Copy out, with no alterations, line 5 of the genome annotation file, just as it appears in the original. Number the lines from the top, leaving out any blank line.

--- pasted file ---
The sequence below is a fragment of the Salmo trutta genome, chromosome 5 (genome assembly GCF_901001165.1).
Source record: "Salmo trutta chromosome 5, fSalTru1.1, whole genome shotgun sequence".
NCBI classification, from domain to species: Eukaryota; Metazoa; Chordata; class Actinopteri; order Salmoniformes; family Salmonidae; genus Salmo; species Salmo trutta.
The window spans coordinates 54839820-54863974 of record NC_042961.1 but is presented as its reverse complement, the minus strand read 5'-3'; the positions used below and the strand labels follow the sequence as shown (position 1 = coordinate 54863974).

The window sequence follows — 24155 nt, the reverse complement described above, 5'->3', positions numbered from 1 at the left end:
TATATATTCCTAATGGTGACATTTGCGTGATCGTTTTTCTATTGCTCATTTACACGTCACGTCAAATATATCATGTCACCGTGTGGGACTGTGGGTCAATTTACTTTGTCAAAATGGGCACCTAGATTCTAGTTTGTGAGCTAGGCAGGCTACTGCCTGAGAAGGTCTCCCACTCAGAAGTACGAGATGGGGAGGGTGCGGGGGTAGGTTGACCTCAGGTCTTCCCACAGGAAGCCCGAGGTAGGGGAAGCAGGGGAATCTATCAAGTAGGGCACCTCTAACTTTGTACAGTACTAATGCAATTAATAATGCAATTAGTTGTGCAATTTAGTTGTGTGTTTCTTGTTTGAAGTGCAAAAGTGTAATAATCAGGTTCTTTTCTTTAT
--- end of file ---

The window sequence follows — 24155 nt, the reverse complement described above, 5'->3', positions numbered from 1 at the left end: